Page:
We also examined whether snap judgements of the Court matter. Since the Supreme Court depends on the goodwill of others to comply with its rulings, perceptions of the Court’s legitimacy play an important role. If the public views the Court as highly political, the public is less likely to view the Court as legitimate, withdrawing institutional support and acceptance of its decisions. In our analyses, we found support for this idea. Individuals who implicitly associated the Court more with politics were less supportive of the institution. The less you see the Court as political, the more you support it. However, our results for acceptance of the Supreme Court’s decisions were mixed. Snap judgments predicted acceptance of one of two Court decisions in our study suggesting that the effect of implicit political perceptions is likely to vary by characteristics such as preexisting polarization over the issue at stake in the case.
Americans are more accepting of lesbian and gay rights than ever. There are many reasons for that growing acceptance, but increased contact and visibility are central elements. Contact and visibility have changed some of the influences that drove attitudes. One changing factor is the emotion disgust, which we explore in our article. We consider (1) what role disgust rhetoric plays in shaping attitudes on gay rights and (2) whether disgust is as effective for persuasion on gay rights today as it used to be. We argue that disgust rhetoric is an effective but contingent tool for persuasion that may backfire in our more accepting time. In contemporary politics, disgust dampens support for rights for lesbians and gays, but for at least some respondents, disgust also prompts anger directed at anti-equality speakers and thus increases support for rights.
Like other emotions, disgust plays an important role in shaping politics. In the physical world, disgust helps people to avoid noxious substances. This maintains physical health and cleanliness, keeping the body safe. In the political world, disgust draws social boundaries around certain groups or activities deemed outside the acceptable limits of particular societies. Research on the political role of disgust shows a link between high levels of disgust sensitivity (or reported feelings of disgust) and political conservatism/traditionalism. These studies typically expose respondents to some disgusting stimuli (e.g. fart spray or photos of a person eating worms) and show a strong connection between felt disgust and conservative responses.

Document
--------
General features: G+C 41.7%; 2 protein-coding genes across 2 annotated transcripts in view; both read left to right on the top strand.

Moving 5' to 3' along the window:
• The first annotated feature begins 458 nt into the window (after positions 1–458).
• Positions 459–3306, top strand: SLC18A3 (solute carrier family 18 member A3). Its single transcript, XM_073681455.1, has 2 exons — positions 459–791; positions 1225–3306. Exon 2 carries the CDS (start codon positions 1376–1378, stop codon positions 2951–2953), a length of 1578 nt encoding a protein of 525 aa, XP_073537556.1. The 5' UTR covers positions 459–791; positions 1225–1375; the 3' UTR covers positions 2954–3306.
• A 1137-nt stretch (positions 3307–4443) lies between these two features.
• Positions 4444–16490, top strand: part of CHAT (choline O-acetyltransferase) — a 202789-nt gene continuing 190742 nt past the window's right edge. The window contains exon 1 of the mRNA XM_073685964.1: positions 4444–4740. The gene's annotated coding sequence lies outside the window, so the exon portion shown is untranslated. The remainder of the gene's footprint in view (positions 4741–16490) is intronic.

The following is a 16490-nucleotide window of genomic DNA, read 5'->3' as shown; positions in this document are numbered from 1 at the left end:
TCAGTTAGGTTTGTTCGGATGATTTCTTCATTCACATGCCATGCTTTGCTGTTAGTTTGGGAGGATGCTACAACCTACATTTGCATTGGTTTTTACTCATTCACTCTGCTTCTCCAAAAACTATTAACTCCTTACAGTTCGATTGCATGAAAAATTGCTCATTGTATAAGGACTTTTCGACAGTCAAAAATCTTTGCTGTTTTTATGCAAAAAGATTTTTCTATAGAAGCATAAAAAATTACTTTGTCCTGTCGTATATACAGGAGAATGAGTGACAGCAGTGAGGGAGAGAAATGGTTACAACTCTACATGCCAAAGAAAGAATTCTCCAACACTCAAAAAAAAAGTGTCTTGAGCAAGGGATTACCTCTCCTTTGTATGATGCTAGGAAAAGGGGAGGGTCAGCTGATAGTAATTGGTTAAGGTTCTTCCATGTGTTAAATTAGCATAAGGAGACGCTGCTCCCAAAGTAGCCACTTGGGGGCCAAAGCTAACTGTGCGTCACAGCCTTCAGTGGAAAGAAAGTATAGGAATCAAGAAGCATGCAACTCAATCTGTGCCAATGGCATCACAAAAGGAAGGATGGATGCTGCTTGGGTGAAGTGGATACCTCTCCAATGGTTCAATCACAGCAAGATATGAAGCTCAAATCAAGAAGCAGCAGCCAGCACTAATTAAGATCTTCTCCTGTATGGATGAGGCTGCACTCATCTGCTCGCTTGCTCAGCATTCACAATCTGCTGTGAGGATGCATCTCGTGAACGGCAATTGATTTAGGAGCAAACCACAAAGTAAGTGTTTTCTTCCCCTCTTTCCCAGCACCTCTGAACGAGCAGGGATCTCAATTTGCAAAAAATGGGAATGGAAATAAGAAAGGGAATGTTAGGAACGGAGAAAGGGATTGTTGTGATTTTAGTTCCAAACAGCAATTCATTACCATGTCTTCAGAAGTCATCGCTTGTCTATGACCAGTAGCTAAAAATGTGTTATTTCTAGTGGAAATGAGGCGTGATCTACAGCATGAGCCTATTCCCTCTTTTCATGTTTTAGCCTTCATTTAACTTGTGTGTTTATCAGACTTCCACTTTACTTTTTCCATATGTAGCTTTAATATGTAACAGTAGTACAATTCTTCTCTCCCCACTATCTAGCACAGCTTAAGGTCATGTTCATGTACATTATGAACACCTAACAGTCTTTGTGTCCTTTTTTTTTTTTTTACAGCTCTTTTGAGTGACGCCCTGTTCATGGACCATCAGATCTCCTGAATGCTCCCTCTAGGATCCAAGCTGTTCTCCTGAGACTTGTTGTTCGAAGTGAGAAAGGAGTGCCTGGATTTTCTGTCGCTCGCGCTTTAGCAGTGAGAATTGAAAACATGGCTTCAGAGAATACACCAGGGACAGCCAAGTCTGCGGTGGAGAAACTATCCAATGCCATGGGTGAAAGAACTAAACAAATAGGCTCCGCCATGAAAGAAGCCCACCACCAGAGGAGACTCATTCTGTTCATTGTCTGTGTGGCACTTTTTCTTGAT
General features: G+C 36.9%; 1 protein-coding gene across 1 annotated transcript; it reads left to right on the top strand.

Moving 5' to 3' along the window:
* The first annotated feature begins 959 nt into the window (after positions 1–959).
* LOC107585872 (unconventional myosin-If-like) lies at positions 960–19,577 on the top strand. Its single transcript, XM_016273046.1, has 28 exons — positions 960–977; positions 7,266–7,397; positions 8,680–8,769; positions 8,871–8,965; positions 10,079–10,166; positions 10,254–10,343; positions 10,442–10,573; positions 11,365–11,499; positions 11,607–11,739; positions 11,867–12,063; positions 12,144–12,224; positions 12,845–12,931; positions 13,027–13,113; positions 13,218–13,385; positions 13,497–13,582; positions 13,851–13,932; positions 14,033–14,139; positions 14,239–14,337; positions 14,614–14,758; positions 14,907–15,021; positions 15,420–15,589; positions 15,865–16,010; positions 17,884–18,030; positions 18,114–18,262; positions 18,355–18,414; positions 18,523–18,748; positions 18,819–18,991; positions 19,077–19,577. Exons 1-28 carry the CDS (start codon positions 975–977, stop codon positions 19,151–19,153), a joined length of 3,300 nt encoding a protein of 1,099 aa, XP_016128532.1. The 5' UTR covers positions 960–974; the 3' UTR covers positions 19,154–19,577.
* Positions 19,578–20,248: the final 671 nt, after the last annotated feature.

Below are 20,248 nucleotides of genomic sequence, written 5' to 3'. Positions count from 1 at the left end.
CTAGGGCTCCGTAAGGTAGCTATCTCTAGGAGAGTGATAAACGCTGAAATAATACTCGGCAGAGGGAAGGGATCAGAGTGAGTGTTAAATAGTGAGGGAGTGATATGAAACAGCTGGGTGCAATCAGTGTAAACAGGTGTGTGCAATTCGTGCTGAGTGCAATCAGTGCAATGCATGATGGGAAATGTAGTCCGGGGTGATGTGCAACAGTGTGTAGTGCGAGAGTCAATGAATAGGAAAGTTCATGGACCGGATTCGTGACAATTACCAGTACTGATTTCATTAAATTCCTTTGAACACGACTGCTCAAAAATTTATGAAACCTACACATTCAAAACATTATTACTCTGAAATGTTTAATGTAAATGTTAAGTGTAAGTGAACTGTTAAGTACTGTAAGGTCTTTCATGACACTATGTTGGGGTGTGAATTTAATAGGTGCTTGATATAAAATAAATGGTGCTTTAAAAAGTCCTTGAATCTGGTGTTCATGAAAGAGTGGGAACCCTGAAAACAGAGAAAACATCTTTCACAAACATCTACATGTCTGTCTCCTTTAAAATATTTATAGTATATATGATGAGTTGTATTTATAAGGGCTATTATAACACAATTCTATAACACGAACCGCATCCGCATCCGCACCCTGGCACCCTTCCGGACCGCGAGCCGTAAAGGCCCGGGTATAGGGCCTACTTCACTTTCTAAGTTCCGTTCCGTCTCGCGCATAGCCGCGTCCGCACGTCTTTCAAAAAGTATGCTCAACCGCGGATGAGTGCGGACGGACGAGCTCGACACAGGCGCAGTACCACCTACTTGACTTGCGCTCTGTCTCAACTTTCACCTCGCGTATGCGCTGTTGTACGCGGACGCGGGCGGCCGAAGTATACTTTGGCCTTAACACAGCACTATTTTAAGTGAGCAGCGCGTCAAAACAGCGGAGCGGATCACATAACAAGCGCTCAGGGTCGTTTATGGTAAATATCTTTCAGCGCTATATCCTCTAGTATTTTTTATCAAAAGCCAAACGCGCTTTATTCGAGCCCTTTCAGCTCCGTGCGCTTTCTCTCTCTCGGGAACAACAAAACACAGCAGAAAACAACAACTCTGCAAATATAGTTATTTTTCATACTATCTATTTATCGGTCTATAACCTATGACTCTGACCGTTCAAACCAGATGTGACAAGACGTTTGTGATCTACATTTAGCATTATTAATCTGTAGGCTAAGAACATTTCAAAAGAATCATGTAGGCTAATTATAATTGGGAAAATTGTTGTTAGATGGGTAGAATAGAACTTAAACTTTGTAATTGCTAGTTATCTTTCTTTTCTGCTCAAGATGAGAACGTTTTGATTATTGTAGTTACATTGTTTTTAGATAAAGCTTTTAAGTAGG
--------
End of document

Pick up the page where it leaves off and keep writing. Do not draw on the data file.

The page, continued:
Elites often make emotional appeals, but they do it through language and imagery. Political rallies featuring speakers eating worms would not last very long. Political meetings in unclean places would have low attendance. It is far more effective to invoke the image of a trash heap than to bring your partisans to an actual trash heap.
In our article, we explore the efficacy of disgust rhetoric using the 1993 American National Election Study (ANES) pilot study and two original studies. We first examine the ANES data to establish a baseline for what disgust looked like in the past. The 1993 ANES pilot study included questions about disgust and gay rights that we argue allow us to approximate the effect of disgust in a time before widespread change on gay rights. In 1993, disgust was a powerful predictor of attitudes about lesbians and gays, and drove down support for more inclusive public policy. Respondents who reported being disgusted by homosexuality were less likely to support adoption rights or open military service for lesbians and gays. They were also more likely to negative evaluate lesbians and gays as a group.
We also use two original survey experiments to study the efficacy of disgust and disgust rhetoric. In Study 1, we asked respondents in a treatment condition to actually feel disgust by writing about what made them disgusted about gays and lesbians. In the control condition, respondents wrote down everything that came to mind about gays and lesbians. Writing about disgust produced feelings of disgust as expect, but also produced indignation. For some respondents, disgust occurred in thinking about the ways in which some elites attack or treat lesbians and gays. Some of our respondents reported disgust at the thought of same-sex sexual behavior and relationships, but others were disgusted – even indignant – at the thought of discrimination against lesbians and gays. Study 2 builds on this finding by randomly exposing respondents to a positive, neutral, or disgust frame in a news article about a proposed amendment to ban same-sex marriage. The findings in the second study mimic those of the first study, but in a top-down approach. Exposure to disgust rhetoric lowered support for a wide variety gay rights policies, including adoption and marriage, among those who felt disgust. Yet, some subjects responded to the disgust rhetoric by becoming angry. These feelings of anger actually increased support for rights.
We conclude that disgust is a contingent political tool. Elites may be able to use disgust to shift attitudes on gay rights, but using it in a more inclusive era means that elites would run the risk of producing a pro-egalitarian backlash. Citizens pushed too hard through outdated rhetoric to exclude a group of their fellow citizens they no longer consider dangerous or disgusting may push back against the speakers.